Not long ago, Toyota Motors president Fujio Cho welcomed 1,700 new employees at a traditional Japanese "joining-the-firm ceremony." Last year was stellar for Toyota, but Cho skipped through the rosy stats, including record overseas production for the 13th straight year, to dwell on an almost apocalyptic vision of rising competition, particularly from South Korea and China. "Toyota's lead is growing smaller," he warned. "If we stop and relax, we could soon find ourselves facing a threat to our survival as a company."
Sure, in public, Toyota now looks and sounds increasingly, confidently American as its sales center shifts to the United States. But its spiritual center is Toyota City, a huge company town of 400,000 people outside the industrial city of Nagoya. Employees from all over the world come here for indoctrination in the "Toyota Way." This phrase is repeated like a mantra, and embodies a deeply Japa-nese ethic of constant self-improvement and fear of complacency. This near-religious inspiration is one reason Toyota consistently ranks as one of the most respected firms in Japan, and one of those university graduates would most like to work for.
At Toyota's museum in Nagoya, humble beginnings take pride of place. The first third of the museum is a vast display of looms--homage to the company's origins as a manufacturer of textile equipment. Museum officials explain, with zeal, that it's all part of the Japanese tradition of monozukuri , or "making things," a word that evokes the joy of crafting a product as perfectly as possible. "This is the big word for describing what Toyota's about," says senior managing director Yoshimi Inaba.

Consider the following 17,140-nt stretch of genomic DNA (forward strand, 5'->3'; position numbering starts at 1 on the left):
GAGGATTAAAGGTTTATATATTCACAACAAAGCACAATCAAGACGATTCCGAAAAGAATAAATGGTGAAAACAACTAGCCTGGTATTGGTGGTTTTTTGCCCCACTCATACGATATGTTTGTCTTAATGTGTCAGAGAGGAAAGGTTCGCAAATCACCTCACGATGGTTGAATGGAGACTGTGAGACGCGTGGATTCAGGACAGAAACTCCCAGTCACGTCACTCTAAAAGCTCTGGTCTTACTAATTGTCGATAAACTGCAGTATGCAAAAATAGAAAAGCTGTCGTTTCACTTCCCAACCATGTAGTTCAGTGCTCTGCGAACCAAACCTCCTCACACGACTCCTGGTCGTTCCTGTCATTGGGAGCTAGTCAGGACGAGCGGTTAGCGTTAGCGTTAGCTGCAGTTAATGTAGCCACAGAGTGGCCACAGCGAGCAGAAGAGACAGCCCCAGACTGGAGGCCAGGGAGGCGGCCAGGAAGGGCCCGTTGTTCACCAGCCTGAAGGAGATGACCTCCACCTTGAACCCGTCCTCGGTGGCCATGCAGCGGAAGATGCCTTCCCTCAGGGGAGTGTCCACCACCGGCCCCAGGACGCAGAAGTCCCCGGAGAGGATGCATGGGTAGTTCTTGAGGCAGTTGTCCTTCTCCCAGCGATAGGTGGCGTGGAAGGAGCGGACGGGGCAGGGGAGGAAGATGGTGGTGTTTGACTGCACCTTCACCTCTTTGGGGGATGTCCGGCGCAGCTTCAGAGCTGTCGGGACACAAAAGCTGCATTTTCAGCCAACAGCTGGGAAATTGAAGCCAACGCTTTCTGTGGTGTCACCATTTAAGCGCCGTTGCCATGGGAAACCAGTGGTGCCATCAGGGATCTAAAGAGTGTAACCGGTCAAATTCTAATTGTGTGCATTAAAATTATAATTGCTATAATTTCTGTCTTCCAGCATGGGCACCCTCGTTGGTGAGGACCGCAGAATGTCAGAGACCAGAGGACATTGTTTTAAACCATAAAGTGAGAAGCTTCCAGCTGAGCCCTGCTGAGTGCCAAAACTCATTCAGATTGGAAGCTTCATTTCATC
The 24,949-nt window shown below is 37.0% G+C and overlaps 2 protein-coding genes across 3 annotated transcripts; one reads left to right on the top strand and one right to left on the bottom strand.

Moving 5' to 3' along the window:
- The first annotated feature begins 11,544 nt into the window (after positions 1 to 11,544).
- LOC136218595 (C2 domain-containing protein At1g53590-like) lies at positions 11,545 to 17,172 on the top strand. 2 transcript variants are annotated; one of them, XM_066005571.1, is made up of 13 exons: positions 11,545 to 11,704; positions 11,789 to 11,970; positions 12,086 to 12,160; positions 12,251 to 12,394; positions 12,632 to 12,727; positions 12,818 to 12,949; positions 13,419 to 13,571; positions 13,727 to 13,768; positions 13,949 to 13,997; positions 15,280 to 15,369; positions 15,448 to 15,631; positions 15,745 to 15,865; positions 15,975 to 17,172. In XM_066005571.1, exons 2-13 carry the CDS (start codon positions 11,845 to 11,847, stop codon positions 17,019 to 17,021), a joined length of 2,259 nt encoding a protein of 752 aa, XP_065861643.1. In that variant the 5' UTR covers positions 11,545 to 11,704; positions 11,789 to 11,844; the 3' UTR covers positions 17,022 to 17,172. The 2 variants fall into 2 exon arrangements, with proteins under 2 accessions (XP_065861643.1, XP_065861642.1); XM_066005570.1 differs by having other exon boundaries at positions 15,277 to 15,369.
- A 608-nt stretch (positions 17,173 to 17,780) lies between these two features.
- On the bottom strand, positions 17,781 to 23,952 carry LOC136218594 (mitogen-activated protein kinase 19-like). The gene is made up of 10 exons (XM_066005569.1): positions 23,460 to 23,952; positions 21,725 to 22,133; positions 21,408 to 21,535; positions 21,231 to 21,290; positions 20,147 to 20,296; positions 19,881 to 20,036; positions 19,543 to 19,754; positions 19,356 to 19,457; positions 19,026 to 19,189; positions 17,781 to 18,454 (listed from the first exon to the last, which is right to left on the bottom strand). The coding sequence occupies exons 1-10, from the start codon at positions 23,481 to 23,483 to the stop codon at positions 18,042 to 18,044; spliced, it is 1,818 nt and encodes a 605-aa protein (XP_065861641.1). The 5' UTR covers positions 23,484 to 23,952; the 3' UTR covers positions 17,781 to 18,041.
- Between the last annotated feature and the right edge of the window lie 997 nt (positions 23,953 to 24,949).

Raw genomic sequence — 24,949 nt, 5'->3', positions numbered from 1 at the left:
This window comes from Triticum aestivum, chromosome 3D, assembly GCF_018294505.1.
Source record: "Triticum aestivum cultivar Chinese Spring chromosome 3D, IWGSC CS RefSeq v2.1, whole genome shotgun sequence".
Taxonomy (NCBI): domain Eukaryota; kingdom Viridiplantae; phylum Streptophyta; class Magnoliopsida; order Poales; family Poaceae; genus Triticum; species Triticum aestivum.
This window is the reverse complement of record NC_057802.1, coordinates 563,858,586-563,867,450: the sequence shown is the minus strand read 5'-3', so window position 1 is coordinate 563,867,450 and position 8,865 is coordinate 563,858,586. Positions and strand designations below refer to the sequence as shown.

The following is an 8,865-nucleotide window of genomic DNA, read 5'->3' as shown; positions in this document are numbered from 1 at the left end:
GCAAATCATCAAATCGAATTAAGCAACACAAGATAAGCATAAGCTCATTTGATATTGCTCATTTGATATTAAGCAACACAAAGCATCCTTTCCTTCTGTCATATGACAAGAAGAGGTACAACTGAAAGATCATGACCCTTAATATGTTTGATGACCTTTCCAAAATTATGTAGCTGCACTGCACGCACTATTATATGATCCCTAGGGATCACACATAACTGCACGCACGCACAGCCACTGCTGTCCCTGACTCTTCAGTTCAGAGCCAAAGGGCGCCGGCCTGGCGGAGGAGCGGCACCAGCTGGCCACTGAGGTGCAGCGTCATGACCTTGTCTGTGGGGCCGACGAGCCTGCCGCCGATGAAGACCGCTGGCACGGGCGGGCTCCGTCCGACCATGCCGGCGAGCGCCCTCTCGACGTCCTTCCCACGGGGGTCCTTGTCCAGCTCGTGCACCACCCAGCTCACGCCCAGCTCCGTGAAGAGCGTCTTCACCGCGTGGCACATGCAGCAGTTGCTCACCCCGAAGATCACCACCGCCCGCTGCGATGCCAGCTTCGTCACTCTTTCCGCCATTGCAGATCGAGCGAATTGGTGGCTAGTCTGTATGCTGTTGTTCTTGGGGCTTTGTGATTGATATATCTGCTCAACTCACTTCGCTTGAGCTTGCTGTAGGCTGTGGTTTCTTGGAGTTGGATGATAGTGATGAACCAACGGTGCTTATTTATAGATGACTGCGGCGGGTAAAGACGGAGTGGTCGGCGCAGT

Dwelling on history helped Toyota keep its focus while other Japanese giants lost their way. (Sony insurance, anyone?) A clear identity has helped Toyota maintain high standards across 170 nations, including 51 production factories in 26 countries. For years Toyota assembly lines worldwide copied the Motomachi Factory in Toyota City, where the sense of teamwork among the 3,600 employees is, at times, overwhelming.
The plant is decorated with photos of company sports teams. Upbeat slogans (written by employees) hang from the ceiling. Each production team has its own cheery melody that rings out when a member needs to catch management's attention. Combined with perky beeps and electronic signals that mark important events, the plant sounds like a gigantic pinball machine.
Each worker can pull a cord to stop the production line at any time. Workers grab parts from trolleys that move with the line, one of many timesaving innovations proposed by the workers themselves. Toyota says it implemented 90 percent of the 540,000 ideas employees offered last year. Since 1999, the company has completely reconfigured all basic production processes--welding, painting and assembly.
This devotion to kaizen , or "continuous improvement," was summed up by outgoing chairman Hiroshi Okuda in the slogan "Beat Toyota." It applies equally to the production line and the bottom line. "Our spirit is, 'OK, so we've made $10 billion. Why can't we make $11 billion?'" says Inaba.
Viewed from Toyota City, the company's new taste for risk may reflect American influences only superficially. Toyota used to package great craftsmanship in bland designs like the Lexus, but looks now to the "J factor," or boldly Japanese elements, says car expert Akira Fujimoto. Consider the roof of the new Prius hybrid, which peaks just in front of the centerline between the two doors. Toyota chief designer Wahei Hirai calls this "perfect imbalance." Adjusting an imaginary kimono over his chest, he explains that to wear a kimono perfectly, "it has to be just a bit off center." As if Toyota wasn't already Japanese enough. Rivals, beware.